Western Australia Premier, Roger Cook, and Australian Prime Minister, Anthony Albanese.
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The Western Australian and Federal Governments have signed an agreement granting the state $3 billion to fund new builds and major upgrades to its electricity grids.

The Commonwealth-Western Australia Rewiring the Nation deal will bolster Western Australia’s energy security by expanding and modernising electricity grids in Perth, the South West, as well as in the North West Pilbara region.

The Federal Government is expected to provide up to $3 billion through concessional loans and equity investments to Western Australia through the Clean Energy Finance Corporation (CEFC) to new builds and major upgrades to transmission in the state’s South West Interconnected System (SWIS) and the North West Interconnected System (NWIS).

Australian Prime Minister, Anthony Albanese, said that the newly formed agreement will benefit the state’s future energy needs.

“We are joining forces with the Cook Government on a $3 billion landmark deal to deliver affordable cleaner energy to West Australians.

“Rewiring the Nation will help future-proof WA’s energy supply, while also creating new jobs in energy, mining and manufacturing.

“On the weekend I visited Karratha and saw firsthand the economic power of the Pilbara – as the global economy decarbonises we need to provide opportunities for regions like the Pilbara to be powered by as much renewable energy as possible,” Mr Albanese said. 

State Minister for Energy, Bill Johnston, said that the agreement is crucial to decarbonisation and thanked those who have contributed to funding the project.

“The agreement has been informed by Western Australia Government modelling, specifically from the South West Interconnected System Demand Assessment and the Pilbara Industry Roundtable process, and I thank private industry for their commitment to undertake a crucial role in decarbonisation.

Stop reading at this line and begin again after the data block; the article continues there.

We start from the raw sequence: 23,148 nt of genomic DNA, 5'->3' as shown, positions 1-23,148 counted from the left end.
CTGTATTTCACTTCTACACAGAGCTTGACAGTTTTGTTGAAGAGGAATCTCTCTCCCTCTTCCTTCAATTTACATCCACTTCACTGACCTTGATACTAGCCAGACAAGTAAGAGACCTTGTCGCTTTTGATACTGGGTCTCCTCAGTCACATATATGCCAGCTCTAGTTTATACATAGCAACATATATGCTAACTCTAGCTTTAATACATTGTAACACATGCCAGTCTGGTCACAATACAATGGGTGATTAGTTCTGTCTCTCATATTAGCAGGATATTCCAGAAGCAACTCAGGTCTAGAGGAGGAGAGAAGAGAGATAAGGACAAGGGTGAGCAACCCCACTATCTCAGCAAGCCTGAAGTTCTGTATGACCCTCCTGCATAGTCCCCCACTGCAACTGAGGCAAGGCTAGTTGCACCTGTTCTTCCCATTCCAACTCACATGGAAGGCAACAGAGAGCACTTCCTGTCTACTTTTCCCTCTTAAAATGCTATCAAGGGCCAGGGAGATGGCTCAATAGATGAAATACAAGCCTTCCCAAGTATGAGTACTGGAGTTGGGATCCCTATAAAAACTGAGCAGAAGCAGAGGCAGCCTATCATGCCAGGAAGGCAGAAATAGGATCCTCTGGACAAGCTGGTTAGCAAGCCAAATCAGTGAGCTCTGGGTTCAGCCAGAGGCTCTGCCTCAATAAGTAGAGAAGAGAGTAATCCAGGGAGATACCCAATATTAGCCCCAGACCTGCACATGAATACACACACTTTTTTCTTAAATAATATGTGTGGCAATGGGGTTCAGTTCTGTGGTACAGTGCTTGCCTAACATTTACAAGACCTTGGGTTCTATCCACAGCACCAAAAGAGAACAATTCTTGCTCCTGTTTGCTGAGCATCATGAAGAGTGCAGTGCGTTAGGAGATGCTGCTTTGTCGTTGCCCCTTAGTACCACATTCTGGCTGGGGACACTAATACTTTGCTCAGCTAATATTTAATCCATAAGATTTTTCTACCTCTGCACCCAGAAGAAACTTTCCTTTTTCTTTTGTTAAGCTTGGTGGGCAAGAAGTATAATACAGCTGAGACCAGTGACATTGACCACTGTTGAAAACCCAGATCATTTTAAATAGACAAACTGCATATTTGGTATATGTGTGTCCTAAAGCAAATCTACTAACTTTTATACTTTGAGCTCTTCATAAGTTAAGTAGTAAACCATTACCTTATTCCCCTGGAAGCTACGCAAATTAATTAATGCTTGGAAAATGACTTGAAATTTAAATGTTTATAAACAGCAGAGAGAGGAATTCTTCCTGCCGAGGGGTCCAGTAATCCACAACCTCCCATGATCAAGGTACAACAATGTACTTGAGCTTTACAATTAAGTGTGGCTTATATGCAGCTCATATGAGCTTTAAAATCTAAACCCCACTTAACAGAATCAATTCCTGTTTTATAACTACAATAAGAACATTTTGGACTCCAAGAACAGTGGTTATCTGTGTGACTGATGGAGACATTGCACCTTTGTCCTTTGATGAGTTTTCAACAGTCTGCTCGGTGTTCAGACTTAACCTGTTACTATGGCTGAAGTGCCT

“It is expected the private sector will largely fund the cost of renewable energy generation and transmission infrastructure in the Pilbara, to the tune of tens of billions of dollars over the coming decades,” Mr Johnston said.

“The low-cost finance program will help unlock this significant investment.

“Keeping Western Power in public hands has allowed the State Government to support this significant program of works by funding transmission infrastructure in the SWIS – where we have already funded $126 million in the recent Budget to kickstart early network planning.”

Priority projects in these grids were identified through the state’s demand assessment processes, with recent Australian Energy Market Operator modelling supporting the need for sustained investment in transmission infrastructure in the SWIS.

Western Australia Premier, Roger Cook, said that the project will not only develop sustainable energy practices throughout the state, but will also provide local communities with job opportunities whilst the project is under construction.